Posts Tagged ‘new philosophy journals’

An interesting find for me this week was the online philosophy journal American Dialectic.  Unlike most online journals AD doesn’t aspire simply to be the online version of a print journal. It aims, instead, to encourage thoughtful discussion by publishing focused responses to the articles and (ostensibly at least)  having authors respond to readers’ questions and comments about their articles.  Hence this, from the journal’s “About Us” page:

American Dialectic is an online journal committed to enriching scholarly publication, discourse, and intellectual development in Philosophy and related fields.  As an organization, American Dialectic is devoted to publishing intellectually excellent articles and to promoting the dialectical development of ideas among a broad community of readers.  This is accomplished by combining the best aspects of a traditional publication with the best aspects of a scholarly conference: lead articles are published on our website and then are followed throughout the publication cycle by edited responses that are written and submitted by our readers.  Through this unique publishing mechanism, American Dialectic aims to foster the continued intellectual development of contributors, respondents, and readers alike. […] Readers are encouraged to genuinely engage with the articles by asking targeted questions and formulating insightful responses.  Substantial questions and responses, junior submissions themselves, are then actively published following the lead article.  The lead authors, respondents and readers can then, as a community, identify important points, clarify issues, resolve problems, and ultimately find common ground by building toward a more complete philosophic understanding.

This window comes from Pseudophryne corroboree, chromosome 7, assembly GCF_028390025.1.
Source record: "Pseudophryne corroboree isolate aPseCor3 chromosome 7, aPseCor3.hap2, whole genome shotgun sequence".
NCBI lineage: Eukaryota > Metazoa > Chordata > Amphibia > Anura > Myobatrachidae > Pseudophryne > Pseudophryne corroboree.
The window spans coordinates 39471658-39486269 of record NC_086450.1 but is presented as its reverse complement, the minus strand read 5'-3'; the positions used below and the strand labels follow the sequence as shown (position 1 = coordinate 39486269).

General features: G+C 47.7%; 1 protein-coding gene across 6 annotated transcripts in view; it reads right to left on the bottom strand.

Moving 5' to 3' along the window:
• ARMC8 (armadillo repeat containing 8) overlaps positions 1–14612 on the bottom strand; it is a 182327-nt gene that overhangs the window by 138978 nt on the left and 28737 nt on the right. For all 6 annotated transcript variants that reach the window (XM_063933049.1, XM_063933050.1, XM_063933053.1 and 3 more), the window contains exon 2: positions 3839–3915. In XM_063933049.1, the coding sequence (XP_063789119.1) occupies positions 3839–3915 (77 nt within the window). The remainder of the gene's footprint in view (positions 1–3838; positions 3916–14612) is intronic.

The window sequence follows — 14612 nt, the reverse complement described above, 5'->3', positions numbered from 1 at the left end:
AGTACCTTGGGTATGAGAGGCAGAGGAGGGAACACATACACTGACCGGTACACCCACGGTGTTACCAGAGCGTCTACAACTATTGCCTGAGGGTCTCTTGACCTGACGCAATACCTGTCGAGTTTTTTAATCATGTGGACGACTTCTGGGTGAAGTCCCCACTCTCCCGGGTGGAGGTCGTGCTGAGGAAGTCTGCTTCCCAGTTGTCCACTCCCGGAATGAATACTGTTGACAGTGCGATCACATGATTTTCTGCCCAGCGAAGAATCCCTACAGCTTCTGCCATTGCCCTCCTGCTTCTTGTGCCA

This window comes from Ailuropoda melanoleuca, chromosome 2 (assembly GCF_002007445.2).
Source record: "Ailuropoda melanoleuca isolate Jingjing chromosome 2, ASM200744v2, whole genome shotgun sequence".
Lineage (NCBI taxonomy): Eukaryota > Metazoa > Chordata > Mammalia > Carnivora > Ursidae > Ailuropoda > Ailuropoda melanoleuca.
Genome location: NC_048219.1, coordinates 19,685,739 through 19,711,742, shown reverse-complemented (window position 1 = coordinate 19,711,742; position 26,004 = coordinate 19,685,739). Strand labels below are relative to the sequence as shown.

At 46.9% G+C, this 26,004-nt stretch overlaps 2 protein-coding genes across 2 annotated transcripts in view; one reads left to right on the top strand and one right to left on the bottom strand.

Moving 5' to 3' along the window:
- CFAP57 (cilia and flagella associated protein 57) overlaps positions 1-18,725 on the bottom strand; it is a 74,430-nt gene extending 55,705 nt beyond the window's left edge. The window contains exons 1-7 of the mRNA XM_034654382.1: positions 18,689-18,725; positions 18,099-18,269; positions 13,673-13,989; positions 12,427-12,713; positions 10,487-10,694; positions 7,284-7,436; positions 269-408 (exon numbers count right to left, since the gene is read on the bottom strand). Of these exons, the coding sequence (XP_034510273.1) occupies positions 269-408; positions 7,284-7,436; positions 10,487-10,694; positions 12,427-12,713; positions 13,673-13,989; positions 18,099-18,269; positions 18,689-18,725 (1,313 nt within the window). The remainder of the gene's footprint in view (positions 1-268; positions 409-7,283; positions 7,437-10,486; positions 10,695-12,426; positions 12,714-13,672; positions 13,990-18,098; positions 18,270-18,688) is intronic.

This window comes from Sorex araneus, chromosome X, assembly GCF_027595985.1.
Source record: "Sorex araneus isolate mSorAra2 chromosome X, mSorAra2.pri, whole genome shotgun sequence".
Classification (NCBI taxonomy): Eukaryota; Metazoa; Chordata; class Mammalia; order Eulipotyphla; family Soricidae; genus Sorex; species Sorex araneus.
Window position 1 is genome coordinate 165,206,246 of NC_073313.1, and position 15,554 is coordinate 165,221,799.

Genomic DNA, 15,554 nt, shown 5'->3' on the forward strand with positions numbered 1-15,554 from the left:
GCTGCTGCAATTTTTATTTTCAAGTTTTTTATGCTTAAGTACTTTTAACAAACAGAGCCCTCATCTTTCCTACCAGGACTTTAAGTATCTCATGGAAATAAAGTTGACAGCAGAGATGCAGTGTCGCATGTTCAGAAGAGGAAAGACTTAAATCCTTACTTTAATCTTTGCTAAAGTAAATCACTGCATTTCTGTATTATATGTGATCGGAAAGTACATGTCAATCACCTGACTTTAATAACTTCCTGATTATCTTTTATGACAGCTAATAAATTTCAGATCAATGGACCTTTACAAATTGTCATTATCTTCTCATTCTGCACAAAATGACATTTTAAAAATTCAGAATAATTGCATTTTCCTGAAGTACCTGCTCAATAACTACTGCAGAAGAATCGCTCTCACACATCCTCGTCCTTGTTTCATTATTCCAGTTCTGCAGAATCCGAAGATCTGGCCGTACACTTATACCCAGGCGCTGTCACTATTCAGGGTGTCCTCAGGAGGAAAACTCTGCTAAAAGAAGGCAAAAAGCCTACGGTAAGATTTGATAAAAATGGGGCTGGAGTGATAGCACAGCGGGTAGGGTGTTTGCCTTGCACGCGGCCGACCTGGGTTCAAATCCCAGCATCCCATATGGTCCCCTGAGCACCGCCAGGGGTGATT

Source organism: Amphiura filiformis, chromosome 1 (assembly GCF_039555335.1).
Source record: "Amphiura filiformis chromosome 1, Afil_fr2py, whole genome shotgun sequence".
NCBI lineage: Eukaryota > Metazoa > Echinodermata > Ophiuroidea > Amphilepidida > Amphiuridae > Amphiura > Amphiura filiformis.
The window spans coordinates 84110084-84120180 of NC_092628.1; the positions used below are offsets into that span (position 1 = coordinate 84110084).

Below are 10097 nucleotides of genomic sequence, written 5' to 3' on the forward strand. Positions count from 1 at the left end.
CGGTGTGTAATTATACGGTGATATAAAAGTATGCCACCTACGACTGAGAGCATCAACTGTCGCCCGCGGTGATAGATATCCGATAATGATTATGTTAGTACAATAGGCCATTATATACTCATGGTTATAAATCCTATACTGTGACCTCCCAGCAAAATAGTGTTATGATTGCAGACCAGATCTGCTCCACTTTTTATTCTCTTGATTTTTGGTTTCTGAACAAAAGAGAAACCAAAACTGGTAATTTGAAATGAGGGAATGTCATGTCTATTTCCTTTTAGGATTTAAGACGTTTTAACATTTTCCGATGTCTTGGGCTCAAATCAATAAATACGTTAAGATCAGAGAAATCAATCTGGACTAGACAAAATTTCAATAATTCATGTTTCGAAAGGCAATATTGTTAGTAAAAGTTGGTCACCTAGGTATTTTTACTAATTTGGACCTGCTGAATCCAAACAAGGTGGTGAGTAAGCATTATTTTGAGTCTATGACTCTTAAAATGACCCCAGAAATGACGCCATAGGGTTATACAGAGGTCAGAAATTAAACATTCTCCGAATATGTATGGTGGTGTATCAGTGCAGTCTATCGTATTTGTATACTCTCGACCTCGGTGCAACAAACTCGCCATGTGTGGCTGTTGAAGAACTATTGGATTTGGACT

It’s a nice idea, and one that hearkens back to the way philosophy journals operated until the explosion of PhDs in the discipline in the 1970s and 80s.  Comments and discussion notes are still formally welcomed by many journals, but the reality is that they are seldom published and even less frequently answered.  This means that there isn’t much incentive to write such things even though they do a great service to the person trying to work the bugs out of his or her ideas.  The community of those interested in the ideas of a particular article or writer are, as a result, also deprived of the chance to see how the ideas in question fare in thoughtful, critical discussion. This, to my mind, is a real loss. (more…)

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